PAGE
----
August 10, 2014 - 8:30 AM
PENTICTON - An elderly Osoyoos man who made his living in the drug business was given a bit of a break by a B.C. Supreme Court judge—he will lose only half his house to the government.
Barry Patrick Crowley, 77, had already forfeited more than $93,000 cash—including $36,000 to Canada Revenue Agency, but according to a recent judgment posted online, the government still wanted the remaining asset, which Crowley said he hoped to pass on to his daughter.
The home was raided by RCMP in 2008 where they found the cash, drugs, loaded weapons and more evidence of a drug operation. As part of a plea bargain, Crowley agreed to give up the cash and pay a fine. Justice Gary Weatherill describes a far more complicated legal scenario regarding the home, but says the law technically guided him to order the home forfeit under proceeds of crime legislation.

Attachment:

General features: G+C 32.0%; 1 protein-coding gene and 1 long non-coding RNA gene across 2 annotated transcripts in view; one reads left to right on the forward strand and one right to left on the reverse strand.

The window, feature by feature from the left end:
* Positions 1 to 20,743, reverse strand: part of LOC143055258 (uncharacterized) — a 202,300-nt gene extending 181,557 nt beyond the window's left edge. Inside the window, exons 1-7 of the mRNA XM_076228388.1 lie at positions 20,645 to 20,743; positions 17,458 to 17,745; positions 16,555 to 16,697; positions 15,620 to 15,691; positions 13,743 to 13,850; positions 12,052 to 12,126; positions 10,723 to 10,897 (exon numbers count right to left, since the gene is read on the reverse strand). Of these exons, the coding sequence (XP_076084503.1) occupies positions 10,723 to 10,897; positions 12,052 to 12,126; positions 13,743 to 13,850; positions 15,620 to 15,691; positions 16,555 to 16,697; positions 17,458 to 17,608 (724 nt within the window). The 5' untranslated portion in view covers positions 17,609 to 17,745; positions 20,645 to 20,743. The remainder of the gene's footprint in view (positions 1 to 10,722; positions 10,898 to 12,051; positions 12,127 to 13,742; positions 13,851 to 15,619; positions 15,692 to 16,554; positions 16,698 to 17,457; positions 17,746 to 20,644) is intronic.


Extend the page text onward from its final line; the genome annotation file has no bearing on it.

However, Weatherill agreed with Crowley that the government’s application was essentially a “boilerplate… broad brush pleading” full of hearsay or unproven evidence. For example, the Director of Civil Forfeiture provided no evidence about how long Crowley was involved in the criminal enterprise. The earliest they can prove is 2008.
Crowley owned the home since 1988 and had long paid off the $32,000 mortgage. It appreciated significantly since then. He told the court he hoped to bequeath it to his daughter.
"I am not satisfied that complete forfeiture of the Property would clearly be in the interests of justice,” Weatherill said.
He cut the value of the home down the middle and gave half the title to the government and the other half to Crowley. If he wants it outright, he has to pay half the fair market value to the government.
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News from © InfoTel News Ltd, 2014